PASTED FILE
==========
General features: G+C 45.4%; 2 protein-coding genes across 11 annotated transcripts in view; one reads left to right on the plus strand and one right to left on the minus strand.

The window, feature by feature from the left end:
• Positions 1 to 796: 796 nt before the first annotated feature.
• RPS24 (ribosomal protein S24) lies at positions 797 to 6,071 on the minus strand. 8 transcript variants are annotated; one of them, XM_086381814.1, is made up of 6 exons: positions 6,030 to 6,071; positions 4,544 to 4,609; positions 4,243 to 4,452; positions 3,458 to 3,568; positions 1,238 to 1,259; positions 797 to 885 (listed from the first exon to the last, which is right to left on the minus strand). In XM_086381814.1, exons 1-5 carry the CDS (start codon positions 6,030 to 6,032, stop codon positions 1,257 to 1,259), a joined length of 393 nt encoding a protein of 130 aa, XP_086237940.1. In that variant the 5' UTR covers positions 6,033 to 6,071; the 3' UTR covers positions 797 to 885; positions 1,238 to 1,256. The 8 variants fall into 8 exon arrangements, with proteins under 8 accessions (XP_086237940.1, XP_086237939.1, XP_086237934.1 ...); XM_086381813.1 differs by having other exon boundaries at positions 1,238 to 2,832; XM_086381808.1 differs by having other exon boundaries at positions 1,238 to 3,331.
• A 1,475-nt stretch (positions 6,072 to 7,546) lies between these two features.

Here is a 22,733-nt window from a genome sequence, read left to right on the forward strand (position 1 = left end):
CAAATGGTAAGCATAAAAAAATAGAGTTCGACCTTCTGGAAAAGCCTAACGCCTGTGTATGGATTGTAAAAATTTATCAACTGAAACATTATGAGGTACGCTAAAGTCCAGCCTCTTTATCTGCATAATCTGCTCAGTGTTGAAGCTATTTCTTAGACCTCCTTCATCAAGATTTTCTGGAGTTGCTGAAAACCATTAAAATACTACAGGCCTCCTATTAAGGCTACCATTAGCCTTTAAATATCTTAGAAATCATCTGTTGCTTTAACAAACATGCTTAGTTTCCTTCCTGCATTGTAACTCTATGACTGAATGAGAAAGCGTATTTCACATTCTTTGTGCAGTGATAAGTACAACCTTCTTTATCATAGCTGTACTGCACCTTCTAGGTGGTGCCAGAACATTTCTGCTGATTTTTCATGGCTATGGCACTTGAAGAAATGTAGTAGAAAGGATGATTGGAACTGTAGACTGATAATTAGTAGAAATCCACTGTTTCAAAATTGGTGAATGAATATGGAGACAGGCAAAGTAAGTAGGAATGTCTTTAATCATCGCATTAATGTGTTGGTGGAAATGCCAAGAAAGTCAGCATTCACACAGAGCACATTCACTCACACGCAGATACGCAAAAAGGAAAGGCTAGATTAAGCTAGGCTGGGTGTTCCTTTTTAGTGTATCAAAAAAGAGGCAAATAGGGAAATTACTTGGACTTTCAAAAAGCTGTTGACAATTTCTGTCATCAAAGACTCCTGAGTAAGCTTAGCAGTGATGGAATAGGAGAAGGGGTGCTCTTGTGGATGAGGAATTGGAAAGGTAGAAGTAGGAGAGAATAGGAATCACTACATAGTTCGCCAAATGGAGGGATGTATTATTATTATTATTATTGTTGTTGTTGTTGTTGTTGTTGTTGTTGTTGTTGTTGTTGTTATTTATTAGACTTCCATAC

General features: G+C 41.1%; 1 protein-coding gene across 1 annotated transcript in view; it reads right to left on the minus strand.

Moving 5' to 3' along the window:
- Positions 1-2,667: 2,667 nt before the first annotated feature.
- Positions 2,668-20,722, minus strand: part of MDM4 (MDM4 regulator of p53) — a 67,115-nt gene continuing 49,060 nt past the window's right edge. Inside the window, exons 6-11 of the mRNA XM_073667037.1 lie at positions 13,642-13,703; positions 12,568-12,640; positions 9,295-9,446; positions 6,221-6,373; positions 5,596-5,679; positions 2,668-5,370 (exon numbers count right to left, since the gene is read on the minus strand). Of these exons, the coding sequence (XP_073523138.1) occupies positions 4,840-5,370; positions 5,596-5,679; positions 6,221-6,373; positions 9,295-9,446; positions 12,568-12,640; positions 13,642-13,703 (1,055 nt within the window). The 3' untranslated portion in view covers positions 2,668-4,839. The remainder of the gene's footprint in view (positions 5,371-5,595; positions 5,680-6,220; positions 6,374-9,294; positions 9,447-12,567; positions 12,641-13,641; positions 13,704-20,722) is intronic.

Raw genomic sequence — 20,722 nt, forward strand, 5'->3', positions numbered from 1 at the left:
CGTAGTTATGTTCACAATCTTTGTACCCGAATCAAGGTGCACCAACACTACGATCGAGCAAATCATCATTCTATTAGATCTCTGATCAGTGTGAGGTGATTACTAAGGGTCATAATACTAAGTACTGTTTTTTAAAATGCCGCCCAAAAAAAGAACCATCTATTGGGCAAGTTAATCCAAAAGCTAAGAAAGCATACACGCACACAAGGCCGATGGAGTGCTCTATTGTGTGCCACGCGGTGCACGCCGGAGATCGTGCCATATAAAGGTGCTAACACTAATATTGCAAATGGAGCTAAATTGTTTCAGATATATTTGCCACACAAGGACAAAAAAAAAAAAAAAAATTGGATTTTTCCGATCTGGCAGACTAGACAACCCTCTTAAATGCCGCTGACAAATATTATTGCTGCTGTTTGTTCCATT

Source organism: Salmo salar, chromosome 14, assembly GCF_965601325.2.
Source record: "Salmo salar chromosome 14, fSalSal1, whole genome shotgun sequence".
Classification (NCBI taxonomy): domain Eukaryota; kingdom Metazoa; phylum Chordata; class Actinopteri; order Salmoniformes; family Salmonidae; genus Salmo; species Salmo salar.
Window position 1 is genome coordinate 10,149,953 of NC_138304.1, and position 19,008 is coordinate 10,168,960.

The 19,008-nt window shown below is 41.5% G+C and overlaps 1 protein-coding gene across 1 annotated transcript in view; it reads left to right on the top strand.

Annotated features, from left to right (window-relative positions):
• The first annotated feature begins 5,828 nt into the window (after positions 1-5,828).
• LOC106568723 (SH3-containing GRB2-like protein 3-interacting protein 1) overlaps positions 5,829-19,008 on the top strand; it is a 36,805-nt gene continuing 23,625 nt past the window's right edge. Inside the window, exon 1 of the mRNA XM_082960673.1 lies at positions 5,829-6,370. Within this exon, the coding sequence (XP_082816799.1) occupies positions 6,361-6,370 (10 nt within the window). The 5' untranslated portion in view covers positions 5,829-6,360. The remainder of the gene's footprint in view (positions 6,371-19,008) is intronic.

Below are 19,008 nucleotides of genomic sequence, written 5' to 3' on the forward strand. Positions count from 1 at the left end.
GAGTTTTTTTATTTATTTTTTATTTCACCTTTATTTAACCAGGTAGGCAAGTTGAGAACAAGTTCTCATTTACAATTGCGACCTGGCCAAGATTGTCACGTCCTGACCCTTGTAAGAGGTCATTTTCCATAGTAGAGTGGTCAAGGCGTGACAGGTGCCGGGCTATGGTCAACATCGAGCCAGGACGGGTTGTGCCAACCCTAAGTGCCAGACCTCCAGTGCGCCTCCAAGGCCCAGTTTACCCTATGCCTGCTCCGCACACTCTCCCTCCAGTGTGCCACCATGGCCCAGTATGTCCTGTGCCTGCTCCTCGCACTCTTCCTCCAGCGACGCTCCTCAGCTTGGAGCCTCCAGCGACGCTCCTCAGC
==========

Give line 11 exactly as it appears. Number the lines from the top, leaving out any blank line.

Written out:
- Positions 2,668-20,722, minus strand: part of MDM4 (MDM4 regulator of p53) — a 67,115-nt gene continuing 49,060 nt past the window's right edge. Inside the window, exons 6-11 of the mRNA XM_073667037.1 lie at positions 13,642-13,703; positions 12,568-12,640; positions 9,295-9,446; positions 6,221-6,373; positions 5,596-5,679; positions 2,668-5,370 (exon numbers count right to left, since the gene is read on the minus strand). Of these exons, the coding sequence (XP_073523138.1) occupies positions 4,840-5,370; positions 5,596-5,679; positions 6,221-6,373; positions 9,295-9,446; positions 12,568-12,640; positions 13,642-13,703 (1,055 nt within the window). The 3' untranslated portion in view covers positions 2,668-4,839. The remainder of the gene's footprint in view (positions 5,371-5,595; positions 5,680-6,220; positions 6,374-9,294; positions 9,447-12,567; positions 12,641-13,641; positions 13,704-20,722) is intronic.